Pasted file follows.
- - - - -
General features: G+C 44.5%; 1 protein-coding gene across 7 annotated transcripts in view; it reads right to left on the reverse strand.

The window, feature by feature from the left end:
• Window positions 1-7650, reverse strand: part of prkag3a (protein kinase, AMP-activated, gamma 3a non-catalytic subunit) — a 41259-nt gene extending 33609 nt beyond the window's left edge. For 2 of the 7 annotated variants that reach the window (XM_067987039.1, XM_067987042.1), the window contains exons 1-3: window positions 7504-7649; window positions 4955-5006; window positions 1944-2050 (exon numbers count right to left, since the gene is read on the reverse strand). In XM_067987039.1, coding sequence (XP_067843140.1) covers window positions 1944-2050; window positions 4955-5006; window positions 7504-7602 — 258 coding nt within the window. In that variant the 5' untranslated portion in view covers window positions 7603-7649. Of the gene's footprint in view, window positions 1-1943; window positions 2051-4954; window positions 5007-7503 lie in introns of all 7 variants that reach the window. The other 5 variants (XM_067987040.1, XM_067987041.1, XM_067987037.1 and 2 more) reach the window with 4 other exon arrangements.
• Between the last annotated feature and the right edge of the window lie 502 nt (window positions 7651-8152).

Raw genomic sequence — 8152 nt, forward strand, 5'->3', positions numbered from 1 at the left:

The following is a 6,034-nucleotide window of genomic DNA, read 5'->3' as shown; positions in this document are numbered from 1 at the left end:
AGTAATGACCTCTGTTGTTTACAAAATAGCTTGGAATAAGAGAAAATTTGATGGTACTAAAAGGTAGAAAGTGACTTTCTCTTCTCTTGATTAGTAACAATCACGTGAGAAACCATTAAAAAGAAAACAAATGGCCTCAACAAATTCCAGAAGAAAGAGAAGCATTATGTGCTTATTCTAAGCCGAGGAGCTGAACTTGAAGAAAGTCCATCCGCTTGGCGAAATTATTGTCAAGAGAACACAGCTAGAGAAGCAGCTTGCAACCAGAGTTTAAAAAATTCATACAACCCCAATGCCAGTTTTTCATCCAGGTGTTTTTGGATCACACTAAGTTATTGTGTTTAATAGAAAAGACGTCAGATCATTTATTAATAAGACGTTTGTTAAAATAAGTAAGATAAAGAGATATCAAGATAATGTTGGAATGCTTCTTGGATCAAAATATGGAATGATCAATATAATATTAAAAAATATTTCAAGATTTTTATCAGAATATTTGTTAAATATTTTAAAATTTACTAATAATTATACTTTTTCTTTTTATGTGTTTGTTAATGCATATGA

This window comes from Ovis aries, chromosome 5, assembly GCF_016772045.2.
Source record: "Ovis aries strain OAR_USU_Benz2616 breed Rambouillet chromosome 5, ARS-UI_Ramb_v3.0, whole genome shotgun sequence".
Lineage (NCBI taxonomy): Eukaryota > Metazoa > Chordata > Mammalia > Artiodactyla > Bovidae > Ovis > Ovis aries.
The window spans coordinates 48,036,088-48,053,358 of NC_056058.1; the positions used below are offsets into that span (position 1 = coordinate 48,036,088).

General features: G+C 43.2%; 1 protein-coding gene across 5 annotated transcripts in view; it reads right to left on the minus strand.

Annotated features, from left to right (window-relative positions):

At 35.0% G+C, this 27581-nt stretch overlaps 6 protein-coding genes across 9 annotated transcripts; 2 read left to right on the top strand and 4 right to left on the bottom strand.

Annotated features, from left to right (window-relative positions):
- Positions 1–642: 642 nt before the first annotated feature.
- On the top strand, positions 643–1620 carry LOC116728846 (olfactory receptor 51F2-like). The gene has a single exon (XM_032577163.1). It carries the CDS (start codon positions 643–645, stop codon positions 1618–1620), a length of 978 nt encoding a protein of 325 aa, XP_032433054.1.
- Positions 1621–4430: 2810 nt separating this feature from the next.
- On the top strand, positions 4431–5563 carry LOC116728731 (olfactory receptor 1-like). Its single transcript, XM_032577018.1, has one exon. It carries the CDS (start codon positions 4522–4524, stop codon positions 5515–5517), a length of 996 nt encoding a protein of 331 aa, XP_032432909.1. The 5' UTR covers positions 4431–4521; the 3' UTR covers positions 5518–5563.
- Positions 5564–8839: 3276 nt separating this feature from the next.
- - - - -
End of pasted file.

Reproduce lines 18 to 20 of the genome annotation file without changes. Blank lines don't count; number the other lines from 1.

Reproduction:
- Positions 1621–4430: 2810 nt separating this feature from the next.
- On the top strand, positions 4431–5563 carry LOC116728731 (olfactory receptor 1-like). Its single transcript, XM_032577018.1, has one exon. It carries the CDS (start codon positions 4522–4524, stop codon positions 5515–5517), a length of 996 nt encoding a protein of 331 aa, XP_032432909.1. The 5' UTR covers positions 4431–4521; the 3' UTR covers positions 5518–5563.
- Positions 5564–8839: 3276 nt separating this feature from the next.